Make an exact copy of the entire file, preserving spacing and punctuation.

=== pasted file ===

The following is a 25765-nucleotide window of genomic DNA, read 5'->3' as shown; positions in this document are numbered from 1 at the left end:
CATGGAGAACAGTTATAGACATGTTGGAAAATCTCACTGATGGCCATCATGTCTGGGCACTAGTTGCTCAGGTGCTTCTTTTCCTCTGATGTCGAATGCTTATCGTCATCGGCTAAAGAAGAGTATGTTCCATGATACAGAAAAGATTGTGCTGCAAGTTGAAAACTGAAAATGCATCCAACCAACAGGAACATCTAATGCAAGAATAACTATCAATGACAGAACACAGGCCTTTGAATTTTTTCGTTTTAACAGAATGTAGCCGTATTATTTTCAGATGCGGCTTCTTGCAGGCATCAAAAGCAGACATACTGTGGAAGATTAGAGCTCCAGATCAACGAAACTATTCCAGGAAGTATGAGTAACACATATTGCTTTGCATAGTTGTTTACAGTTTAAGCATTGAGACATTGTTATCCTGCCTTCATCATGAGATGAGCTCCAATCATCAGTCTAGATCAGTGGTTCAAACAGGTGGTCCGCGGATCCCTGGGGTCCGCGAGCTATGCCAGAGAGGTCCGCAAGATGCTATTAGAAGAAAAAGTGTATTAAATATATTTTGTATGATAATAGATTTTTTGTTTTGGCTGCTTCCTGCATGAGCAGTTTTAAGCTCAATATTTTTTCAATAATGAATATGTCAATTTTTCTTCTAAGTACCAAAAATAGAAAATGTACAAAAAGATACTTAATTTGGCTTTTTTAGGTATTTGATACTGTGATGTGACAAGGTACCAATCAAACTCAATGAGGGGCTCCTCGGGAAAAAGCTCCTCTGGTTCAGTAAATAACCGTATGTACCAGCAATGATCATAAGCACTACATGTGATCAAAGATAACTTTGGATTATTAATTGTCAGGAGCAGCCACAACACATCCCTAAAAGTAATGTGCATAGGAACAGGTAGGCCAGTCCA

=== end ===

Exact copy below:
The following is a 25765-nucleotide window of genomic DNA, read 5'->3' as shown; positions in this document are numbered from 1 at the left end:
CATGGAGAACAGTTATAGACATGTTGGAAAATCTCACTGATGGCCATCATGTCTGGGCACTAGTTGCTCAGGTGCTTCTTTTCCTCTGATGTCGAATGCTTATCGTCATCGGCTAAAGAAGAGTATGTTCCATGATACAGAAAAGATTGTGCTGCAAGTTGAAAACTGAAAATGCATCCAACCAACAGGAACATCTAATGCAAGAATAACTATCAATGACAGAACACAGGCCTTTGAATTTTTTCGTTTTAACAGAATGTAGCCGTATTATTTTCAGATGCGGCTTCTTGCAGGCATCAAAAGCAGACATACTGTGGAAGATTAGAGCTCCAGATCAACGAAACTATTCCAGGAAGTATGAGTAACACATATTGCTTTGCATAGTTGTTTACAGTTTAAGCATTGAGACATTGTTATCCTGCCTTCATCATGAGATGAGCTCCAATCATCAGTCTAGATCAGTGGTTCAAACAGGTGGTCCGCGGATCCCTGGGGTCCGCGAGCTATGCCAGAGAGGTCCGCAAGATGCTATTAGAAGAAAAAGTGTATTAAATATATTTTGTATGATAATAGATTTTTTGTTTTGGCTGCTTCCTGCATGAGCAGTTTTAAGCTCAATATTTTTTCAATAATGAATATGTCAATTTTTCTTCTAAGTACCAAAAATAGAAAATGTACAAAAAGATACTTAATTTGGCTTTTTTAGGTATTTGATACTGTGATGTGACAAGGTACCAATCAAACTCAATGAGGGGCTCCTCGGGAAAAAGCTCCTCTGGTTCAGTAAATAACCGTATGTACCAGCAATGATCATAAGCACTACATGTGATCAAAGATAACTTTGGATTATTAATTGTCAGGAGCAGCCACAACACATCCCTAAAAGTAATGTGCATAGGAACAGGTAGGCCAGTCCA